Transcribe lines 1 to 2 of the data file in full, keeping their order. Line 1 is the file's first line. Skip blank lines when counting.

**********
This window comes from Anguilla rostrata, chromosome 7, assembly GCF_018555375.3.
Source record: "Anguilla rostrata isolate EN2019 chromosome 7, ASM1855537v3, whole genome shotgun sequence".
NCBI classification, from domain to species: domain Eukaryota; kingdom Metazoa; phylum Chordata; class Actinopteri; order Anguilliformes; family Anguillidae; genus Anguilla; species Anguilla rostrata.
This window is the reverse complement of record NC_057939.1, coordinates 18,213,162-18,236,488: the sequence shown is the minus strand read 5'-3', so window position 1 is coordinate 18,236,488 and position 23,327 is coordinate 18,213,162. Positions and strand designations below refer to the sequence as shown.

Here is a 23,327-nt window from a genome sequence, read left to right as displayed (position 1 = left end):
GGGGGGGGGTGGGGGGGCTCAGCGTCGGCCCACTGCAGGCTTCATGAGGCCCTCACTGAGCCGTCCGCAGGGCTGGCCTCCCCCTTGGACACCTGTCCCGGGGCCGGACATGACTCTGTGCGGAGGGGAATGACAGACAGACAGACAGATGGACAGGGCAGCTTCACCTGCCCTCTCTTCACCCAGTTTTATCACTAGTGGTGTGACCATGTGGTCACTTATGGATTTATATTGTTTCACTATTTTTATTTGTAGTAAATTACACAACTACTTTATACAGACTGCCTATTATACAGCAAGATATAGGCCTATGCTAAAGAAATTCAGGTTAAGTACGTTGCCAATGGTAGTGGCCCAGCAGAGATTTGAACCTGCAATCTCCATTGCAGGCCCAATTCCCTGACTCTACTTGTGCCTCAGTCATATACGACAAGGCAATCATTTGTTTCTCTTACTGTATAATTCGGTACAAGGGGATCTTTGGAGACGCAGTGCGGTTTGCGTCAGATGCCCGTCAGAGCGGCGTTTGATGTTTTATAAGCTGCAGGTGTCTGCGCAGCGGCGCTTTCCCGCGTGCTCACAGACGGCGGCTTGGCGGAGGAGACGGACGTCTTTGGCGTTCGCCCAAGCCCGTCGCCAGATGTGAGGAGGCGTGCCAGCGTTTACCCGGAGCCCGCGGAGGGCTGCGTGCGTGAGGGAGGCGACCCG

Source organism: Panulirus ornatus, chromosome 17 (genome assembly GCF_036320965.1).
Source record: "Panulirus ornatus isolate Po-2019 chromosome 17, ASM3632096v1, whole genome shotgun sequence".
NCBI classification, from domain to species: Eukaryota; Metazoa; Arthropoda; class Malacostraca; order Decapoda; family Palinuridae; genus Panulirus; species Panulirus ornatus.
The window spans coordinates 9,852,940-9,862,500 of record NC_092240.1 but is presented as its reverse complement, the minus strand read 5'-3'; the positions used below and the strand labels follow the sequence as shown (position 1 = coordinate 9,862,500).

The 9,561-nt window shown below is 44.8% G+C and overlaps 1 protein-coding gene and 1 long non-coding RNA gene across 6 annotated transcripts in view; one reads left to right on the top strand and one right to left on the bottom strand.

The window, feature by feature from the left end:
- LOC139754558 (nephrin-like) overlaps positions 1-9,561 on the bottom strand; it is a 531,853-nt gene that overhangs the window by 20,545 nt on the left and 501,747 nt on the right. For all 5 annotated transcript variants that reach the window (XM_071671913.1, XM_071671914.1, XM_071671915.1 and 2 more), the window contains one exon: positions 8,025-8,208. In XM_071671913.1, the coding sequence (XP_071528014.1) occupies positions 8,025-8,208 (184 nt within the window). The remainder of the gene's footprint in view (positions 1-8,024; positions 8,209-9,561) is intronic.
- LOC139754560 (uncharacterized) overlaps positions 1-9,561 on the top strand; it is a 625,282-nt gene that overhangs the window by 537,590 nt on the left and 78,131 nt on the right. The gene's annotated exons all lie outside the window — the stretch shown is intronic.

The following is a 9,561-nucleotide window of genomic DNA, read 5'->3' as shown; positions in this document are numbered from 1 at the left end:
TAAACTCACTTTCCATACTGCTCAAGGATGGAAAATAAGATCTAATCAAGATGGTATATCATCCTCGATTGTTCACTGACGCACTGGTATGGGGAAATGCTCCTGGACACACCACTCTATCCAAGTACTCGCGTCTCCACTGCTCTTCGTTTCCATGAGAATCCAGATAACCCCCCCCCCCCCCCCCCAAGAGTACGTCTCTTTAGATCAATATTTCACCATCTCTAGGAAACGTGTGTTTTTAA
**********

This window comes from Anguilla rostrata, chromosome 7, assembly GCF_018555375.3.
Source record: "Anguilla rostrata isolate EN2019 chromosome 7, ASM1855537v3, whole genome shotgun sequence".